Now, Twitter warns against replying with mean, harmful tweets
If you often lose your temper during Twitter arguments and end up saying mean things to others, be prepared to be reprimanded by the microblogging giant. The Jack Dorsey-led service has announced that it is testing a new feature that warns users to reconsider their offensive replies before they actually share them publicly. Here's all you need to know about it.
Prompt giving option to revise your reply
As Twitter conversations can get ugly, the service has started a 'limited experiment', where users who are about to tweet slurs, swear words, or demeaning/harmful/inflammatory language might be prompted to hold back and rethink what they are doing. Basically, the company says, it gives "you the option to revise your reply before it's published if it uses language that could be harmful."
Here is Twitter's announcement
No specific clarification on 'harmful' language
While the feature looks like a smart way of curbing hate on the microblogging network, it is not exactly clear what Twitter will consider as 'harmful' for showing the prompt to its users. Slurs and abuses would be a basic inclusion, but there might be other elements from the company's hate speech policies and broader rules that prohibit violent threats, dehumanizing speech, and more.
Also, the prompt will not change your reply
It must also be noted that the prompt only encourages the user - who is about to retweet something harmful - to rethink their reply, perhaps like a light nudge. If the person is determined to share what they are about to, they could simply ignore the warning prompt and proceed. Twitter will not be able to do anything about that.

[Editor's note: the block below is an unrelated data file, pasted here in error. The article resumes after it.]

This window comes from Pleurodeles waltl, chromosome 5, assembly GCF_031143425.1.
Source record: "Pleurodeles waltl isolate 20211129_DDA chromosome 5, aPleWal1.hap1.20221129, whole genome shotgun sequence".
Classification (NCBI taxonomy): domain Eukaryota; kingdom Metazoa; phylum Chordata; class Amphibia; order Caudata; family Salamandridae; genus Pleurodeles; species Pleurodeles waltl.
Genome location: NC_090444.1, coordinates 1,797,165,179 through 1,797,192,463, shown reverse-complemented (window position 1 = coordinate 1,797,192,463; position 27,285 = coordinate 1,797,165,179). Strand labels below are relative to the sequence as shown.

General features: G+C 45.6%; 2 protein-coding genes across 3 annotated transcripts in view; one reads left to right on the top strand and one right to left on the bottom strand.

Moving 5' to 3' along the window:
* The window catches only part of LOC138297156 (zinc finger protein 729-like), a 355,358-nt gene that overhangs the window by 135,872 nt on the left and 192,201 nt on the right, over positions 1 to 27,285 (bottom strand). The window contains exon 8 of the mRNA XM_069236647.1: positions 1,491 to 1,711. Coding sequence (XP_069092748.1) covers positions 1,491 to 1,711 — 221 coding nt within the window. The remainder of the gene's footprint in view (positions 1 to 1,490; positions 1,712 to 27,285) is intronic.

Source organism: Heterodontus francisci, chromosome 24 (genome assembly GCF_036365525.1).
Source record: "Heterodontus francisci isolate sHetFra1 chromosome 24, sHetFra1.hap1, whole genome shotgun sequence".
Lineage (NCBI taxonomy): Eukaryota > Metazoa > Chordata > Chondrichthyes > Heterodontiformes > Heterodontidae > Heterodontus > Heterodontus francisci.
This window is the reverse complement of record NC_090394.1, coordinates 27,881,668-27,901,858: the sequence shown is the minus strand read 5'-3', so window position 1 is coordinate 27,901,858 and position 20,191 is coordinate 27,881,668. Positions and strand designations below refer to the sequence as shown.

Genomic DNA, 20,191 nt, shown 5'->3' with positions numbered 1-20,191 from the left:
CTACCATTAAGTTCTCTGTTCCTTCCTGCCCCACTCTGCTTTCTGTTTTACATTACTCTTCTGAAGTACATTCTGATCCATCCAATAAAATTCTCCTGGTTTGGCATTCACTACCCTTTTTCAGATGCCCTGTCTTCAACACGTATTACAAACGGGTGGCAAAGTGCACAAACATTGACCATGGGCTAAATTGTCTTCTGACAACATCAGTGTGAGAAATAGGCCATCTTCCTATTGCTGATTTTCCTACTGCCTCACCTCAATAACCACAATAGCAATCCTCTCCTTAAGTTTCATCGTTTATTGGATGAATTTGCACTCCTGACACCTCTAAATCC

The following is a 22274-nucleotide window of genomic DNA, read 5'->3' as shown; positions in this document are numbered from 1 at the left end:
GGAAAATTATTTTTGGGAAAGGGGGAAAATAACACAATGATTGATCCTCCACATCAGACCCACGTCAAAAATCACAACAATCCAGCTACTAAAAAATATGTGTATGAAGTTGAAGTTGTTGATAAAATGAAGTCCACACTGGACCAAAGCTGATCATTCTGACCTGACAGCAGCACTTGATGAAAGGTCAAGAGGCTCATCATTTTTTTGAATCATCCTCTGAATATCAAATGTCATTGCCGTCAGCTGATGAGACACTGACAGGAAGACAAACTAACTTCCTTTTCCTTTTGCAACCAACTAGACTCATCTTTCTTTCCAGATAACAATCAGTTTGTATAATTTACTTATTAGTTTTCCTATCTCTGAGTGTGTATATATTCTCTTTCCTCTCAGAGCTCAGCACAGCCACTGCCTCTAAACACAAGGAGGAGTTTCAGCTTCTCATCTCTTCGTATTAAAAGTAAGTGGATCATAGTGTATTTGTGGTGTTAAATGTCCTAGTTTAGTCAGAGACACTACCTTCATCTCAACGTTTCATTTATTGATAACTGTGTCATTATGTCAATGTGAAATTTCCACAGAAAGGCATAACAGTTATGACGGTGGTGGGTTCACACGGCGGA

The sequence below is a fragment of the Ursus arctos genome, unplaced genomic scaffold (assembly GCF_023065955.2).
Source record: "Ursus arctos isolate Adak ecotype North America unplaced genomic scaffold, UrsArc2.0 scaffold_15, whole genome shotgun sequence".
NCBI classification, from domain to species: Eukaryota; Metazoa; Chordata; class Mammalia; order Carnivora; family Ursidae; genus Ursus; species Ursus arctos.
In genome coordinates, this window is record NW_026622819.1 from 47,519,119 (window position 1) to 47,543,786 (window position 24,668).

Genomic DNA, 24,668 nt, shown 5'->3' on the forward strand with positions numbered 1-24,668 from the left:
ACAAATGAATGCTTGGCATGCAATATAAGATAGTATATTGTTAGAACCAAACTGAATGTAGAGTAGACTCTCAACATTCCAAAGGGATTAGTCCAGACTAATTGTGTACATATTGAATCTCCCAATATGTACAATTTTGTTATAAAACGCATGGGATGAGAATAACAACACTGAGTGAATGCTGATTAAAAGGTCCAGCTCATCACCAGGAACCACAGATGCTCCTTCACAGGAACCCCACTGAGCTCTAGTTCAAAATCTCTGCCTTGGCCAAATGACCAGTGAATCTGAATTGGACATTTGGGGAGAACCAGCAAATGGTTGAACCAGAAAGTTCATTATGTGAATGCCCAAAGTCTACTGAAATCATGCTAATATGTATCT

However, it can take action after the tweet is shared
Notably, Twitter already has the power to ban/suspend/remove a user if their post hits an extreme and violates its rules and hate speech policies. However, if that is not the case and a person has shared something that is slightly offensive but not violating the company's policies, the company will not be able to take the posts or the account behind it down.
Trial with iOS users
As of now, Twitter is running the limited experiment with select iOS users to gauge their feedback. If the public response is positive and the feature proves successful in curbing hate comments, the company might expand it to more users.